“When you live in Hong Kong or China, pollution is there, it bothers you,” said Vincent Duhamel, head of Asia in Hong Kong at Lombard Odier Darier Hentsch & Cie. Lombard Odier estimates that within three years green bonds will account for 20% of the $700bn annual investment needed under the Paris Agreement on climate change, which took effect 4 November. The New Development Bank, the so-called BRICS bank, which earlier this year sold 3bn yuan ($443m) of green bonds in China, is considering issuing notes in Indian rupees or other local currencies as it gears up to expand its support for sustainable projects.
Besides rupees, the Shanghai-based multilateral lender may issue bonds in at least one other currency, such as Russian rubles or South African rand, President K.V. Kamath said in an interview. “We want to open a strong window where we can meet local funding needs using local currencies,” he said. The bank, which started last year, was founded to support infrastructure and sustainable development initiatives in emerging economies. It counts Brazil, Russia, India, China and South Africa as founding members.
Q&A of the week
CCS is dark horse of industrial carbon mitigation: BHP
The use of carbon capture and storage (CCS) to reduce emissions in an industrial context could take precedence over its application for power generation, Fiona Wild, vice president for sustainability and climate change at BHP Billiton told BNEF’s Ben Vickers in an interview. “The focus needs to be on CCS application for industrial activity” such as steel and cement manufacturing processes where there is “literally no alternative” to reduce emissions, unlike in power generation, where it is possible to switch from coal to gas, Wild said.
Coal accounts for around 80% of total feedstock used in the steel industry, according to the US Energy Information Administration. The fossil fuel is heated to produce coke and breeze — two substances that are then used to fuel the blast furnace and to deoxygenate iron ore and turn it into wrought iron.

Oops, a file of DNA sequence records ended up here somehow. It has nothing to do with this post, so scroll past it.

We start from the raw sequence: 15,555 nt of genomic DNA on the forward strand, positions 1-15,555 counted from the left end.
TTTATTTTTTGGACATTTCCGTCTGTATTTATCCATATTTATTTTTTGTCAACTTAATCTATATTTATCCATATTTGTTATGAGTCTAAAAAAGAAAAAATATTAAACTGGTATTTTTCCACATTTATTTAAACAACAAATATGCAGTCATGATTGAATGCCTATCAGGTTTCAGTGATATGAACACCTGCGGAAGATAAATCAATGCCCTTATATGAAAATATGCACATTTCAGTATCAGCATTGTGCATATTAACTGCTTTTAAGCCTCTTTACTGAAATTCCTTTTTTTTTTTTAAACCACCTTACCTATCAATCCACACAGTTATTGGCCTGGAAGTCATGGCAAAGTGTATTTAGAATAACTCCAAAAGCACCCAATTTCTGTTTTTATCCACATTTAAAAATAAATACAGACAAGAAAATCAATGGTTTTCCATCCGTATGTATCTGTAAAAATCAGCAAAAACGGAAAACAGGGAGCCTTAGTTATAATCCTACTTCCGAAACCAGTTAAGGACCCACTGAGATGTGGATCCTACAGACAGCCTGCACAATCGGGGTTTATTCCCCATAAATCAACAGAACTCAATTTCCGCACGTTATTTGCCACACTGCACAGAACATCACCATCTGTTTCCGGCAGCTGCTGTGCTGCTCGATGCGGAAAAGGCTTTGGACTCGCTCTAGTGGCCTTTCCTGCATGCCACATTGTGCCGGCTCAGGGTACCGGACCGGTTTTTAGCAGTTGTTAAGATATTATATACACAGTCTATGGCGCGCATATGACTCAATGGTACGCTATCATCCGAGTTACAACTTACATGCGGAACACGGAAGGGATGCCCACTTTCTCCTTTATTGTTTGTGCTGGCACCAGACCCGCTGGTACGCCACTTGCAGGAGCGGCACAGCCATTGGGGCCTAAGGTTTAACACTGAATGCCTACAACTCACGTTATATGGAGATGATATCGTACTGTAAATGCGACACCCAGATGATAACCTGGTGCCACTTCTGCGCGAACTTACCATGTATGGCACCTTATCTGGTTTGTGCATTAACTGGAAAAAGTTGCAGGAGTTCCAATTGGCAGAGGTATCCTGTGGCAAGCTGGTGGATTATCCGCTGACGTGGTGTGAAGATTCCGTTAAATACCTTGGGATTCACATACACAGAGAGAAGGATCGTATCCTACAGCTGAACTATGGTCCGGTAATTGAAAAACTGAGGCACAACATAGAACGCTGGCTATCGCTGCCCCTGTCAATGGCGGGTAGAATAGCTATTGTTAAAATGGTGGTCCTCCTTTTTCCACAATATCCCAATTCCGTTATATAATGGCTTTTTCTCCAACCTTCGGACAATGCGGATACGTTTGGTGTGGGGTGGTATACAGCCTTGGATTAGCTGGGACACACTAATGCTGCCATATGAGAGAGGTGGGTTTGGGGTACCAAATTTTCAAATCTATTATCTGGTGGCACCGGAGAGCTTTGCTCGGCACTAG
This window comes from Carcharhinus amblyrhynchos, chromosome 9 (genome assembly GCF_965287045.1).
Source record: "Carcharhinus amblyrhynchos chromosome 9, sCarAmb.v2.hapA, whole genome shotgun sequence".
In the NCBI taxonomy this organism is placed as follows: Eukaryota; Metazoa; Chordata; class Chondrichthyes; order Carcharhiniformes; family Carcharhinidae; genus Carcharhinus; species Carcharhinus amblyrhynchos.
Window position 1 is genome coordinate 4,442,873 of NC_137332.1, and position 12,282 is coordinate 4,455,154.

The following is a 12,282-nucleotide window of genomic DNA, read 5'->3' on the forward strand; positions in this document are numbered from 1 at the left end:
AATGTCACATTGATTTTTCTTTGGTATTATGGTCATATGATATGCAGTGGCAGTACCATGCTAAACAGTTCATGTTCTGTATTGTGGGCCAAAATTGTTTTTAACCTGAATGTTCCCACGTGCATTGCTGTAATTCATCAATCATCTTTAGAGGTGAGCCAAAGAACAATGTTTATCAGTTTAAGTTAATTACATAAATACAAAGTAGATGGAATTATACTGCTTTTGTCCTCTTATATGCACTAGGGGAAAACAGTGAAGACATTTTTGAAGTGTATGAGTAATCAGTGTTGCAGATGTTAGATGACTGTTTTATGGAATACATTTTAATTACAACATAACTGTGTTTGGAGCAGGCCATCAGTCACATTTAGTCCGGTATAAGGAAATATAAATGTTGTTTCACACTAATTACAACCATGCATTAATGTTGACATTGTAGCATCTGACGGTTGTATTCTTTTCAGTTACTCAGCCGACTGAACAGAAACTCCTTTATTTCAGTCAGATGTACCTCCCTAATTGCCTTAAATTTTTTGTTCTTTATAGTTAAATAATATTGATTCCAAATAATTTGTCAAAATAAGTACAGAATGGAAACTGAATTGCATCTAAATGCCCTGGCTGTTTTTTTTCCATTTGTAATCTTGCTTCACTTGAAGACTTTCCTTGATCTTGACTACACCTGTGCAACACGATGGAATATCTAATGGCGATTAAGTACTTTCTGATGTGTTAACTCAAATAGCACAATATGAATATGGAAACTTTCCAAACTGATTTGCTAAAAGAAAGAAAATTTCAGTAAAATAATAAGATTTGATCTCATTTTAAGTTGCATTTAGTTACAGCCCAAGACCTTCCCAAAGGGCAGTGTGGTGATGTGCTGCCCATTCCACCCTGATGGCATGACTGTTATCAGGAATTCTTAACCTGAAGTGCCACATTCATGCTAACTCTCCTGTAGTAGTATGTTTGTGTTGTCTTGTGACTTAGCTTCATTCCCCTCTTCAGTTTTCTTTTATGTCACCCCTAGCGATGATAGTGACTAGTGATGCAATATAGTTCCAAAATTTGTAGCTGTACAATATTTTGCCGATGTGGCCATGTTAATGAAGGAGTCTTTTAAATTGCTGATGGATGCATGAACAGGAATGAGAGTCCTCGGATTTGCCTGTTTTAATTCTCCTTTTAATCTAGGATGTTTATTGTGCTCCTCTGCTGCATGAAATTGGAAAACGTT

“CCS is the dark horse of [carbon] mitigation options… If the end game is limiting climate change and providing access to affordable energy you have got to have [it] in the mix,” Wild said in an interview at the Bloomberg New Energy Finance Summit in Shanghai last week. Provided that there is a source of CO2, a location to store it and a supportive policy framework to cover the long-term liability of geologically storing carbon, the technology can be cost effective, she said. “To unlock the full potential of CCS” it is also important to integrate experts across the full-value chain, so those who understand storage work alongside others with knowledge of transporting CO2, she added.
The world’s largest diversified mining company prefers to work in partnership with companies such as SaskPower International and with Peking University in China “to share some of the risk” of CCS project development, said Wild. The knowledge gleaned at SaskPower’s Boundary Dam project in Canada, the world’s first coal-fired power station with CCS, means that developers of subsequent projects could reduce costs by 30%, she said.
The following is an extract from the interview published in this week’s Bloomberg Clean Energy and Carbon Brief.
Q: How do you see renewables affecting the sectors where BHP Billiton works?
A: One of the interesting things we see is the connection between power and copper, so we have copper in our portfolio. As you get greater penetration of renewables you also have greater use of copper. Coal-fired power generation uses two kilos of copper per kilowatt, solar uses five kilos of copper per kilowatt. So there’s a really significant demand growth for copper.
Q: How can the economics for carbon capture and storage (CCS) be improved?
A: The economics around CCS differ significantly by location. You need a source of CO2, preferably at high concentration, a sink, a site to build the pieces of kit, and supportive policy. If you have got those in place you can get a cost-effective CCS up and running.
Absolutely CCS can be cost effective today. It’s a proven technology, the barriers are not technological, and in some instances they are not cost, it’s more about policy to allow for long-term storage of CO2.
Q: Is CCS being deployed fast enough?
A: We’ve got to find ways to accelerate the deployment of CCS. If we’d done this ten years ago it would have made the task easier, but that doesn’t mean it doesn’t have a role to play, and now the focus needs to be on CCS application for industrial activity where there is literally no alternative. People say in terms of power we can look to alternatives, we can shift from coal to gas — but for industrial processes like steel and cement we don’t have another alternative….